“The GRIZZLYSTEPPE report has nothing to do with the DNC breach though and was a collection of technical indicators the government compiled from multiple agencies all working different Russian related threat groups,” Lee wrote.

    “The threat group that compromised the DNC was Russian but not all Russian groups broke into the DNC,” he continued. “The GRIZZLYSTEPPE report was also highly criticized for its lack of accuracy and lack of a clear message and purpose. I covered it here on my blog but that was also picked up by numerous journalists and covered elsewhere [link added]. In other words, there’s no excuse for not knowing how widely criticized the GRIZZLYSTEPPE report was before citing it as good evidence in a NYT piece.”

    Perhaps in response to Lee’s blog post, The Times issued a correction to the story, re-writing the above-quoted and indented paragraph to read:

    “It is the first known instance of a living witness emerging from the arid mass of technical detail that has so far shaped the investigation into the election hacking and the heated debate it has stirred. The Ukrainian police declined to divulge the man’s name or other details, other than that he is living in Ukraine and has not been arrested.”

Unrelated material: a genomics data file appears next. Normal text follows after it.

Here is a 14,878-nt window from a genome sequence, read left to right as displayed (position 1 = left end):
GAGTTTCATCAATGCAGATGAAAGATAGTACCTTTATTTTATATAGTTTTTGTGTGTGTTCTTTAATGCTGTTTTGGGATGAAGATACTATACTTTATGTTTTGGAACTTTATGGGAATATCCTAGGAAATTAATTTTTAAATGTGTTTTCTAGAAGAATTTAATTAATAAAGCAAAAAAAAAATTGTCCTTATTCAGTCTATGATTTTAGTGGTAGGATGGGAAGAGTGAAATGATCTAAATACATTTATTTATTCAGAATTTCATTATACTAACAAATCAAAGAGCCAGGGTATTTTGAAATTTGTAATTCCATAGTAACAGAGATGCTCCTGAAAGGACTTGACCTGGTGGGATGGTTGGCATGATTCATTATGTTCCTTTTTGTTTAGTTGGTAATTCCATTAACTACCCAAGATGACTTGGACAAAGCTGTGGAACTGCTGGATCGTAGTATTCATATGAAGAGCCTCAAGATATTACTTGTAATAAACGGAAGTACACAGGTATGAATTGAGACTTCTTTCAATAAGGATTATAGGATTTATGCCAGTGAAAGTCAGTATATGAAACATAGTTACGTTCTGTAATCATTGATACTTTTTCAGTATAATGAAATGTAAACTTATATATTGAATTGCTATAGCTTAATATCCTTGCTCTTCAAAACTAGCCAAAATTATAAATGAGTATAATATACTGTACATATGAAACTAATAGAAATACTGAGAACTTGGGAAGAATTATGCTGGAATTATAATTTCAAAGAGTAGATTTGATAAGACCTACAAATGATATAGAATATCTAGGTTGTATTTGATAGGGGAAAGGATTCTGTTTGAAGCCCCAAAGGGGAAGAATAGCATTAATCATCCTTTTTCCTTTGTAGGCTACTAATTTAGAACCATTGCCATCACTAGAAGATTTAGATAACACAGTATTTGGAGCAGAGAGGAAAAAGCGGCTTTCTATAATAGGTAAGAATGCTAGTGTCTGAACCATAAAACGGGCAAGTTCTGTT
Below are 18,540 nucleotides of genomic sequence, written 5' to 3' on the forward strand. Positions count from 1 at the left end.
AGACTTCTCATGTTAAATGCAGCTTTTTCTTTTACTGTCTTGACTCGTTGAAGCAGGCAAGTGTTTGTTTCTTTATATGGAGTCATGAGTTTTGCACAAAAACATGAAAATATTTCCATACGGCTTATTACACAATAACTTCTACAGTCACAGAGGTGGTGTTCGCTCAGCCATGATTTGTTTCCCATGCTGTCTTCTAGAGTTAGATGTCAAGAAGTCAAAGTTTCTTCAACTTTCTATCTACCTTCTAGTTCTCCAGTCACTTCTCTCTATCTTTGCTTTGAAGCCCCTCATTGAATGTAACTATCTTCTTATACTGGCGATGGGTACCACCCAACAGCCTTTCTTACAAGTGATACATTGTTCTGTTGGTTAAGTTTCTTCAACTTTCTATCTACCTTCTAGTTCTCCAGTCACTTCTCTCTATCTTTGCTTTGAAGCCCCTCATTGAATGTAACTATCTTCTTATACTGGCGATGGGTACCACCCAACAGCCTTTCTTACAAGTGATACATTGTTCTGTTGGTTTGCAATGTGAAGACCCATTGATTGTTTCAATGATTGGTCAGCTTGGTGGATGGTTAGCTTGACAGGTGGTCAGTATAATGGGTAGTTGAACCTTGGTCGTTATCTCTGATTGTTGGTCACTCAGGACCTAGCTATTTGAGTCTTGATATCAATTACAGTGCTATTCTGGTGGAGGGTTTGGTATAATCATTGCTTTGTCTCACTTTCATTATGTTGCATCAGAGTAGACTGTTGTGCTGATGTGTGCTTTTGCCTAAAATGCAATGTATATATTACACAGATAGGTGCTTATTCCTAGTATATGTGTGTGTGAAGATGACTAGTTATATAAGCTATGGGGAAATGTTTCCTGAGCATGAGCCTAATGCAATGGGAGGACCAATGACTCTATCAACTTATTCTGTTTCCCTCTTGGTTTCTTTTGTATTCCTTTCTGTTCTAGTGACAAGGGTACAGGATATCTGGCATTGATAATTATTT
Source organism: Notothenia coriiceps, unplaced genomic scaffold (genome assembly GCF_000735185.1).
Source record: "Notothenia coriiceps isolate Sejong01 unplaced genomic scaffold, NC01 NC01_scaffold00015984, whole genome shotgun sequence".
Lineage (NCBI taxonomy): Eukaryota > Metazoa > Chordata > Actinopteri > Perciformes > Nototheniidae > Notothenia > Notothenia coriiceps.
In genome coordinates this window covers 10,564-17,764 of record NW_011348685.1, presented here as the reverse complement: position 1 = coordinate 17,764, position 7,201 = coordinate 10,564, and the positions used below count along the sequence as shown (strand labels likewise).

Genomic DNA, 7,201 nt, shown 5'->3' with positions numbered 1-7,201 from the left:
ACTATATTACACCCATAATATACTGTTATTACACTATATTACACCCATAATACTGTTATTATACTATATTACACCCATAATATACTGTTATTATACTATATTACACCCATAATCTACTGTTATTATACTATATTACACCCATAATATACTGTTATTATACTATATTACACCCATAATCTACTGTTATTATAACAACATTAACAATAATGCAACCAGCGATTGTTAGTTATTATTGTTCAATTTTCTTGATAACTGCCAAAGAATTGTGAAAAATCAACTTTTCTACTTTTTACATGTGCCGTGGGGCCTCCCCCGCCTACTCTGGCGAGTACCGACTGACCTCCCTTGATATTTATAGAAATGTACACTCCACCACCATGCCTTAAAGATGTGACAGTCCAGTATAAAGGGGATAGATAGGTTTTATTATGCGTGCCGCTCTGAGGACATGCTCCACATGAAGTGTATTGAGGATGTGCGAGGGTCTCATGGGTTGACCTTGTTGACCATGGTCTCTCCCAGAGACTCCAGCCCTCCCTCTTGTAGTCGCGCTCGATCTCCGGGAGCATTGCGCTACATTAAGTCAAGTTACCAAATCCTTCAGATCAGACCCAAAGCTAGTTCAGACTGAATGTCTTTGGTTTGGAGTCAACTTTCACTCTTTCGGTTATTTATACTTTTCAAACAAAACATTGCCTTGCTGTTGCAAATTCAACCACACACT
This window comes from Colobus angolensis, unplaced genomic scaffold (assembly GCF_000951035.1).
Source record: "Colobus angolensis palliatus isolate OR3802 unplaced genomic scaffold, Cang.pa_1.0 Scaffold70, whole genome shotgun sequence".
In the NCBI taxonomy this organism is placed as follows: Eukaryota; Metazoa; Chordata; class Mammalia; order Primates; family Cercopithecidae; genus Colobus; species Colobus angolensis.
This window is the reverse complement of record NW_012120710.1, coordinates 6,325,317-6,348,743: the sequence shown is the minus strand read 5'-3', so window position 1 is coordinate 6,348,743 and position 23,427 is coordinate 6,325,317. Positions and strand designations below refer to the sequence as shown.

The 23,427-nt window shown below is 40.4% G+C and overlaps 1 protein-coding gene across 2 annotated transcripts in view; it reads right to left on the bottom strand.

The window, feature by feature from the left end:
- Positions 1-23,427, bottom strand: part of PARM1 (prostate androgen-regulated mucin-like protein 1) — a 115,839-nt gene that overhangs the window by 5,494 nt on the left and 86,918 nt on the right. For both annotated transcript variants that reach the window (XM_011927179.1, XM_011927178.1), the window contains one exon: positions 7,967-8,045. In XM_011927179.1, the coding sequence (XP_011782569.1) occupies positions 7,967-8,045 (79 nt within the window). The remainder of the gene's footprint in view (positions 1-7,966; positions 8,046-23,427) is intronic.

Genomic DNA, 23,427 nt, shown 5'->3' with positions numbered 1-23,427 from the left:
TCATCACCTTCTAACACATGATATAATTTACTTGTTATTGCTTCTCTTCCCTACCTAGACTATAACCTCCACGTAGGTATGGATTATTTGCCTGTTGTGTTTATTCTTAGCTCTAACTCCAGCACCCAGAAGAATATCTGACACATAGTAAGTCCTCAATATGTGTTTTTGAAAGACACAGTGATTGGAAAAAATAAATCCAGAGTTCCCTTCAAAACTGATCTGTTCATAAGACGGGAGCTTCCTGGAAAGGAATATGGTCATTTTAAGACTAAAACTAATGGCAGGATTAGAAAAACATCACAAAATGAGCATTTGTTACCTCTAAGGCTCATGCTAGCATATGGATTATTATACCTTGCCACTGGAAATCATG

[Side note: Profexer may well have been doxed by this publication just weeks after the GRIZZLYSTEPPE report was released.]

    This would not be the first time the GRIZZLYSTEPPE report provided fodder for some too-hasty hacking conclusions by a major newspaper. On December 31 2016, The Washington Post published a breathless story reporting that an electric utility in Vermont had been compromised by Russian hackers who had penetrated the U.S. electric grid.

    The Post cited unnamed “U.S. officials” saying the Vermont utility had found a threat signature from the GRIZZLYSTEPPE report inside its networks. Not long after the story ran, the utility in question said it detected the malware signature in a single laptop that was not connected to the grid, and the Post was forced to significantly walk back its story.

    Matt Tait, a senior fellow at the Robert Strauss Center for International Security and Law at UT Austin, said indicators of compromise or IOCs like those listed in the GRIZZLYSTEPPE report have limited value in attributing who may be responsible for an online attack.